Interview : Angelus Apatrida – English

I had the pleasure to interview Guillermo Izquierdo, guitarist and vocalist of Spanish Thrash Metal band Angelus Apatrida, for the release of the band’s seventh album, Angelus Apatrida.

Angelus Apatrida review

Version française ?

Hello and first of all, thank you for your time! Would you mind introducing yourself and Angelus Apatrida with your own words please?
Guillermo Izquierdo (vocals/guitar): Hey, it’s Guillermo; I’m vocalist and guitarist of Angelus Apatrida, Thrash metal band from Spain. We’ve been around for 20 years, released 6 albums (the seventh, self titled, is coming out this Feb 5th) the last five of them released with Century Media Records, our family since 2009.  And it’s a pleasure to be here answering these questions!

Where does the band’s name come from? Does the meaning changed through years for you?
Guillermo: We were kids when we started playing together, we just needed a name for entering a hometown contest and playing our first show, our former drummer (my brother Alberto) came with this name with a cool logo, mix of latin-spanish. It’s translated like Angelus without Homeland, Stateless Angels, something like this. We gained a lot of popularity very fast first in our hometown and a couple of years later in the whole country, something that was very very difficult in those years, so we decided to keep on with this name, original and strange! I’d say we never liked the name but we got used to that, and through the years it was gaining more and more sense to us.

Angelus Apatrida is about to release Angelus Apatrida, its self-titled and seventh album. Are you satisfied of this album? 
Guillermo: Absolutely. This is the most powerful, angry and aggressive album we’ve ever written. Straight to your face, a perfect invitation card for those having first contact with the band. It’s the first time we work with American guru Zeuss and we can’t be happier about the final result and the raw power of the album. This is hostile music for hostile times.

How does the composition process happened? Was it different from previous albums? Did Covid-19 change anything to your plans about this album?
Guillermo: It was formerly planned to be a short EP; we had a lot of tours and festivals for 2020 so we realized we wouldn’t have time for recording a new album, but then the pandemic came and everything was cancelled. The way we composed it and recorded it was exactly the same as always. We like to compose alone at home, each of us, and then share it through internet (we live in different cities) and then each of us, when the songs are finished and approved by everybody, rehearse alone until we enter the studio. This time let’s say that the pandemic “helped” to be 100% focused just on the new music. Touring is our full time job and since we couldn’t keep on touring we were able to focus exclusively writing new music, producing it and then recording it easily, slowly and comfortable.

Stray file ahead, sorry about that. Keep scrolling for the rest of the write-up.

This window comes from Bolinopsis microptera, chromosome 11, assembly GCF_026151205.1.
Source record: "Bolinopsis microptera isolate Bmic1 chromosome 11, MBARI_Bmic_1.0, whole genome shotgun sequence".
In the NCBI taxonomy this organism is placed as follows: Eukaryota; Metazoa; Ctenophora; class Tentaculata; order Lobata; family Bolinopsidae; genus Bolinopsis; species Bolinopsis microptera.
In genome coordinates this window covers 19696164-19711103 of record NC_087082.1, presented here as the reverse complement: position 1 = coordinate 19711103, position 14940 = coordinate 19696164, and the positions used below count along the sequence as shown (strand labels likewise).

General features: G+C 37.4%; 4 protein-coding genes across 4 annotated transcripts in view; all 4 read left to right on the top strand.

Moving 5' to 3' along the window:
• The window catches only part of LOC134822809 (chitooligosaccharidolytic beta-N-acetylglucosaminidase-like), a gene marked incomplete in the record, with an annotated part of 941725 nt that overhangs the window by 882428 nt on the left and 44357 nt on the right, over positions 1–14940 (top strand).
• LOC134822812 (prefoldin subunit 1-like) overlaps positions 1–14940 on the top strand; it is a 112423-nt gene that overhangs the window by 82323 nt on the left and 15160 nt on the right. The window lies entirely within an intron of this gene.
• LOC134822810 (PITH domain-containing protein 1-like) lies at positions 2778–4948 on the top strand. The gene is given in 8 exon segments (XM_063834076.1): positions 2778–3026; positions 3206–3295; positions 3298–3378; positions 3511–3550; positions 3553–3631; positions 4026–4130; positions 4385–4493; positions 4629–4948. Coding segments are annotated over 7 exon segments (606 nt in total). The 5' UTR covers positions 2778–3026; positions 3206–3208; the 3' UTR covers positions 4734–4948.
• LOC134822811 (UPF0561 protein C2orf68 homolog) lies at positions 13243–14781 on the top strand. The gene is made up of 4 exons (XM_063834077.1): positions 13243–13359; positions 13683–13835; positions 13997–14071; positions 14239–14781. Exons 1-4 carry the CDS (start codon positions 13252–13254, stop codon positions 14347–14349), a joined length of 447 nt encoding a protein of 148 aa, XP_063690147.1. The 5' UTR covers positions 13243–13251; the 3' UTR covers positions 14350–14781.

You teamed up again with Gyula Havancsák for the artwork, how does the cover can be linked to the songs?
Guillermo: Gyula is working with us for the last 3 albums, including Angelus Apatrida. He’s such a talented guy and cool person, he understands perfectly our music and our feelings and is able to put it perfectly every time on the art. He always wanted to do a still life picture, so we gave him total freedom for his own perception of the concept of the album. He came with this “revolutionary” portrait, a real piece of art, full of easter eggs of our previous albums, old songs and other stuff. We love it, and it looks gorgeous on the LP version!

I noticed that the songs names are pretty vindictive, what did inspire you to write music and lyrics on this album?
Guillermo: We always like to write about social issues, injustices, defending human rights, etc., things that we want to praise from society and things that we want to attack from society as well. We are a Thrash Metal band very influenced by the Punk and Crossover spirit, we love to talk about history, philosophy and other interesting stuff as well. This time, during last year, the pandemic itself made us have a lot of bad feelings and emotions, so we put them all down on the paper and on the music.

About your sound, I feel more Old School Thrash roots on this album, and sometimes, I swear I hear Testament’s Chuck Billy vocal hints, do you feel the same?
Guillermo: Yeah, as I told before we are very influenced by the raw Thrash and Punk/Hardcore spirit, this time being more aggressive the compositions you can find it in form of more pure Old School and Punk-a-like music. Yeah, Testament is a great influence and Chuck’s voice was always one of my favourites, sometimes is very difficult not to let those influences go out in form of sound.

Angelus Apatrida’s line-up is pretty much the same since the very beginning, which is very rare. Do you have a secret to keep this cohesion to a Metal band?
Guillermo: Since the very beginning this was what we wanted to do. Maybe that small “secret” is that we practice what we preach. In every sense. This is a band of 4 people, there’s no leader, we are all in the same way, we are friends since we were kids and always looked in the same direction. We grew up together, personally and musically. Most of us we say that probably we won’t be playing an instrument if we weren’t in this band. For me is a total privilege to share more than half of my life with these guys.